- I was at the Coffee Pot table first. I didn't smoke, so I put the ashtray on the table behind me. Friends came later who did smoke, but there was no ashtray. No problem, I thought, and turned round and lifted the ashtray off the table behind us. Unfortunately in the meantime someone had taken the extra ashtray off that table and two smoking ladies had sat down there. 'The cheek!', they said as they retrieved their ashtray I'd so brazenly purloined. I was, of course, mortified.

For a long time - during university years and after moving to London - when travelling to and from Lewis I would assume that people wouldn't remember me, or that if they did recognise me they wouldn't be interested in talking to me and that we'd have nothing to talk about. This made sense from the inside, but from the outside undoubtedly looked like someone rudely ignoring or pretending they didn't know anyone. I remember in particular sitting quite near Anne Murray and not talking to her, which still makes me feel bad when I think of it. Now, of course, it is of course much more realistic to think that people don't recognise me. Except, doubtless, everyone in that queue in Engie's.

empire in space

Two space-related links from the Empire magazine email:
- proof the moon landings were fake
- splendid photos of earth's skies from space

Sunday, 17 August 2008

town and country differences no 97

In the country it's dark at night when it's cloudy and bright when it's cloudless, moon permitting. In the city it's dark at night when it's cloudless and bright when it's cloudy, thanks to the light pollution bouncing back off the clouds.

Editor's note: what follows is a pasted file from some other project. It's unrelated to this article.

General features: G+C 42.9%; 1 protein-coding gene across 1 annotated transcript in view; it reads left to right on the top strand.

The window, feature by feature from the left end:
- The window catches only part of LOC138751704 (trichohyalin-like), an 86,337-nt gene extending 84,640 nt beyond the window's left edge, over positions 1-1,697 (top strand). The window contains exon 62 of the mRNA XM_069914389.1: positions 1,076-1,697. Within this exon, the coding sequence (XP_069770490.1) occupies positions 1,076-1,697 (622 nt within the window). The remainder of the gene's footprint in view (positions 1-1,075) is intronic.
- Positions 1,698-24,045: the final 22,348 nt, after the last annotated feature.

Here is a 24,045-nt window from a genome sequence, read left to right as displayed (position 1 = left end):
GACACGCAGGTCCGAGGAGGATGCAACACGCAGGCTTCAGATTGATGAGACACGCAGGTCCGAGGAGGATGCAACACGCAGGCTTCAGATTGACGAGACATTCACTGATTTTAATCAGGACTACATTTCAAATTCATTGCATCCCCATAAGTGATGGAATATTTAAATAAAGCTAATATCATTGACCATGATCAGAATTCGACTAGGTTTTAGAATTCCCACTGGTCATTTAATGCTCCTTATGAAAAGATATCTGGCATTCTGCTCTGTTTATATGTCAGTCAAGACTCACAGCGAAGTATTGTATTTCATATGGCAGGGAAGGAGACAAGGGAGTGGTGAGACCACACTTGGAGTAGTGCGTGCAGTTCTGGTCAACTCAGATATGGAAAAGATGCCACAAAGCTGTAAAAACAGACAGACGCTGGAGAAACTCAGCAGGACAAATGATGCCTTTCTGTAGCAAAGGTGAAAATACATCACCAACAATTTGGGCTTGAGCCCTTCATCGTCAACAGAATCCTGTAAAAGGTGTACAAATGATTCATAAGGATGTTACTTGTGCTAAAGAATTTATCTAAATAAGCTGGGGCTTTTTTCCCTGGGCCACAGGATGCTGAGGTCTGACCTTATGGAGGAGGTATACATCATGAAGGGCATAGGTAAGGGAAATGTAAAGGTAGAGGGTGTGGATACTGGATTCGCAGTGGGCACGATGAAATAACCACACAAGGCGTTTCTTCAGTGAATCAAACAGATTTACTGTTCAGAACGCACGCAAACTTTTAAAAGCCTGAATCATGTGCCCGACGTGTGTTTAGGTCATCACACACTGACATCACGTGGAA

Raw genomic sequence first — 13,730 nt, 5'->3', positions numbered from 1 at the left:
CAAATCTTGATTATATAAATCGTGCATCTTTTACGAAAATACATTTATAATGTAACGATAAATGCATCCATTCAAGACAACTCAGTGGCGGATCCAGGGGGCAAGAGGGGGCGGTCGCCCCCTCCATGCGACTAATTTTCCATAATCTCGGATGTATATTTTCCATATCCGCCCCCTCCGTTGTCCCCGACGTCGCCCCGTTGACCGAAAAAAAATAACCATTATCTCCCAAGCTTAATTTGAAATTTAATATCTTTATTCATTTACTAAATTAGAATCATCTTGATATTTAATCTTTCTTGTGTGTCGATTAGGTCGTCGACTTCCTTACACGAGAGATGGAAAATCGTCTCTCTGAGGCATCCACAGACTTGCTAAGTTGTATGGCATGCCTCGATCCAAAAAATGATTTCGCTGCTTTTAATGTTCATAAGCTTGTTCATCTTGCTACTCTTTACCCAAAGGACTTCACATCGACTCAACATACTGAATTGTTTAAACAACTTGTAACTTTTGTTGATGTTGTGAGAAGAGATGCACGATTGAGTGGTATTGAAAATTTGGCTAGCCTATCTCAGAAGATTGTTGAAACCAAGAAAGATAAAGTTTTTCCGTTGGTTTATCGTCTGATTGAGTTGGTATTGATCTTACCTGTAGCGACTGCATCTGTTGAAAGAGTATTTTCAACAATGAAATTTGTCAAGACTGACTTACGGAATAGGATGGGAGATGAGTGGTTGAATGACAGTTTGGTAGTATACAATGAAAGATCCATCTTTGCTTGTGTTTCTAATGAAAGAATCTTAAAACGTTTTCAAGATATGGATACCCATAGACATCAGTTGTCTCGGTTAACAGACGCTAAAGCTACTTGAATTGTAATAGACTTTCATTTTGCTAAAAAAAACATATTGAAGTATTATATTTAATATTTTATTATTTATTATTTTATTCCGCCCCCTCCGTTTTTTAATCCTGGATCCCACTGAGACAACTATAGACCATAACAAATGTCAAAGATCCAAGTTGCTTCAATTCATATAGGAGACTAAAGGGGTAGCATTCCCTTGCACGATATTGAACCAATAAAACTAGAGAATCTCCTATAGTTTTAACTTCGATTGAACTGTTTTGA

Saturday, 16 August 2008

hamlet - mel gibson

I watched Mel Gibson as Hamlet again last week, on DVD. I saw it in the cinema first time round. The two things I remembered about it were a bit in which he jumps on top of a table, and that the exteriors of Elsinore were of Dunottar Castle, which I felt local (university) pride about. Seeing it again, it was a bit dry; the dialogue seemed detached from the visuals, a sense that it was recorded in a dubbing studio (which may often be the case, but not usually so obvious); not much in the way of background or ambient noise. I guess it was designed that way by Franco Zeffirelli. The jumping on the table was after he'd lugged off Polonius's body and been taken before Claudius, not during his fight with Laertes, as I'd half-remembered. There was a lot of eye acting - Mel rolling, Helena (Ophelia) her often-seen darting. Not really memorable or special, either on the whole or in any individual performances or scenes (although it was packed with fine actors). I thought it was fine when I saw it first; I was less impressed this time around. And no DVD extras at all. Lots of cuts, of course: the whole Fortinbras thing gone - it's often the first to go. More interestingly, they cut the early battlements scenes, so that the first inkling we have of the ghost is when Horatio comes to tell Hamlet about it, and we first see the ghost when Hamlet does.

Pages on IMDB, Wikipedia and Amazon. The Wikipedia entry gives a couple of 'interesting' interpretations, but also answers something I wondered about - Glenn Close (Gertrude) is only nine years older than Mel.

Friday, 15 August 2008

the circus